Tuesday, March 29, 2005


Feminism and controversy surged throughout campus on March 10. Black and white flyers depicted a drawing of a woman grasping onto a hammer with "FEMINISM" on the handle. In the middle of the female symbol fists were clenched and space above the woman read: "If I had a hammer...I'd SMASH Patriarchy." A bubble by her face said, "I FOUND IT!"

UNH students found it, too.

Approximately 40 people attended the Patriarchy Slam organized by the Feminist Action League (FAL). A handful of others watched timidly outside the MUB entertainment center door, fleeing as soon as a glance from inside penetrated their direction.

The event, featuring poetry readings, skits, monologues and an open microphone, was designed to give women a space to share their experiences of oppression in a comfortable setting, Megan Smith, a member of the FAL, said.

"[The event was designed to] encourage women to confront the perpetrators who are men," Smith said. "Ninety-nine percent of sexual perpetrators are men. They are the root cause of the rape and oppression against women."

The FAL's hatred of the patriarchy, a male-ruled society, was decoratively affirmed with 10 hanging balloons, each displaying a letter of the word "patriarchy." Each was dramatically popped throughout the event, symbolizing the eradication of the patriarchy. "This is a place where women can feel empowered," Smith said. "There aren't many places in the world where women can speak out against those who have oppressed us, beat us and raped us." The name of the event mimics the aggression that men exert, Smith said. "'Slam' is an aggressive word, but slamming is the classic way men respond," she said. "They feel threatened and shape it as hate. It's an aggressive word, but it shouldn't get in the way of our message."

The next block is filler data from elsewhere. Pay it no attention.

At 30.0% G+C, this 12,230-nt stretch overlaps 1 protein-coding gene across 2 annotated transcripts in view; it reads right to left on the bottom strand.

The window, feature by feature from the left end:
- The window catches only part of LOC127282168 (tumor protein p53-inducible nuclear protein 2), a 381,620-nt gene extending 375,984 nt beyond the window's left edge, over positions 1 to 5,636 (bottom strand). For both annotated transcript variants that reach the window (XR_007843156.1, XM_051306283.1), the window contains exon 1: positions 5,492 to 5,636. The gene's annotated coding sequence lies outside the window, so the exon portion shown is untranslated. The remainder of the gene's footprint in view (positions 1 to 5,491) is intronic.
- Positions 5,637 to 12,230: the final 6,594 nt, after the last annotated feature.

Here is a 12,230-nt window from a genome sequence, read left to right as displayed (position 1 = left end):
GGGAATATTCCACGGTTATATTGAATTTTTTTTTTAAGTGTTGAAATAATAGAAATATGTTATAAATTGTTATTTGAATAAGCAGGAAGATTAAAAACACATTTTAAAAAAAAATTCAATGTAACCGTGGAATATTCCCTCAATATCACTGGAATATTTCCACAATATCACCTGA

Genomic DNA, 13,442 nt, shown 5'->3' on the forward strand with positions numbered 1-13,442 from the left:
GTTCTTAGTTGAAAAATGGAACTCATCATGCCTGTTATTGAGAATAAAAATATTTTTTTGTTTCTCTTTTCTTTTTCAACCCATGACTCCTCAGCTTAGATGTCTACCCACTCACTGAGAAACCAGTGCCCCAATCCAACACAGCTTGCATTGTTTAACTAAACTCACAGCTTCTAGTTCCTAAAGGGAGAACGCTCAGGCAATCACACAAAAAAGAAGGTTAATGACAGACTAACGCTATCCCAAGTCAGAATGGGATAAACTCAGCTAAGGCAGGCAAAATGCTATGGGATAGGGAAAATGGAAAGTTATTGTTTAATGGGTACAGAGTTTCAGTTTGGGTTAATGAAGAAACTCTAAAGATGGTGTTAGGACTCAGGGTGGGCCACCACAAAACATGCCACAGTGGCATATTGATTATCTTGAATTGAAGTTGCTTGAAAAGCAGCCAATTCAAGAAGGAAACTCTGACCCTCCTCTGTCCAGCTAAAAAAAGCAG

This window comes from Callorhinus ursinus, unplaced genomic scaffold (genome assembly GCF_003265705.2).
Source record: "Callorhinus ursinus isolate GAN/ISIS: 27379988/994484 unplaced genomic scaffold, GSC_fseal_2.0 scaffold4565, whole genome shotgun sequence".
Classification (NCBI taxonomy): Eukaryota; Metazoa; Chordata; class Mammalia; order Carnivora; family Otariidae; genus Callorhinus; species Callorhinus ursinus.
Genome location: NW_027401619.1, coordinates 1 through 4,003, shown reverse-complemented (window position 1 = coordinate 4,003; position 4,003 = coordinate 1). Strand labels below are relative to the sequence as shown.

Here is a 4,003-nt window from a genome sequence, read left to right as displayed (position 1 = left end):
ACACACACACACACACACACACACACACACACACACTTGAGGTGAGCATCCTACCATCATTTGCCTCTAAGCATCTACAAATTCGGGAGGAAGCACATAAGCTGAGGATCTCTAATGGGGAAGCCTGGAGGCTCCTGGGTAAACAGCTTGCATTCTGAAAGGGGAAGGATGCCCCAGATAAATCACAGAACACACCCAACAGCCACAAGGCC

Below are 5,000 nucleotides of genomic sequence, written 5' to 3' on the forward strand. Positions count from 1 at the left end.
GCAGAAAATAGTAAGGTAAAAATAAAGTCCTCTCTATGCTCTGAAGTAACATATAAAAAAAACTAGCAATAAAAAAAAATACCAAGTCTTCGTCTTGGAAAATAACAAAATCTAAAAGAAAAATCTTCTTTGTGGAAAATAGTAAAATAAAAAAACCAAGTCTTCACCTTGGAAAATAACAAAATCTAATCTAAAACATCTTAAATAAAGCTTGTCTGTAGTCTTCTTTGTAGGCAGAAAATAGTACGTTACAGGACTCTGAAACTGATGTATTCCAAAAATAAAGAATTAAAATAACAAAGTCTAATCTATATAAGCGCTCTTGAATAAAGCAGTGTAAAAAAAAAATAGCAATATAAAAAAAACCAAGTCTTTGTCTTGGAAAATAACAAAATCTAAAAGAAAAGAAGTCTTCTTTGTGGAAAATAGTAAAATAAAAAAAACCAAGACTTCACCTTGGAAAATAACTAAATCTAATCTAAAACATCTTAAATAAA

Their provocative and controversial message reflected the notorious and often criticized views of TNH columnist and FAL member Whitney Williams. Both audience members and some members of the FAL wished to remain anonymous for security reasons. This past September's death threat to Williams has forced the group and its supporters to take safety precautions, such as remaining unidentified

More here


People's increasing insistence on "standing up for their rights" seems to be undermining public support for the very idea of rights, a YouGov survey for The Daily Telegraph suggests.

Michael Howard appears to have struck a chord when he maintained that the rights of gipsies should not be allowed to override the legitimate interests of landowners and householders. The poll's findings reveal widespread support for repealing the Human Rights Act and even wider support for tackling illegal traveller encampments.

Without mentioning the Tories, YouGov reminded respondents that the 1998 Human Rights Act "incorporates the European convention on human rights into British domestic law" and that some argue that the workings of the Act are proving damaging. Should it be repealed? Nearly half of those asked, 46 per cent, accept the view that "the Act is turning out to do more harm than good and should be repealed", while only 25 per cent say "the Act is valuable in protecting human rights and should be retained".

The large proportion of "Don't knows" attests to a relative ignorance of the Act but also to many people torn between a belief in rights and a belief that rights should not be abused. A substantial majority, 65 per cent, backs the idea that camping on other people's land without permission should be a criminal offence. Support comes from across the political spectrum.

YouGov elicited the opinions of 1,903 adults across the country online between March 21 and 24.


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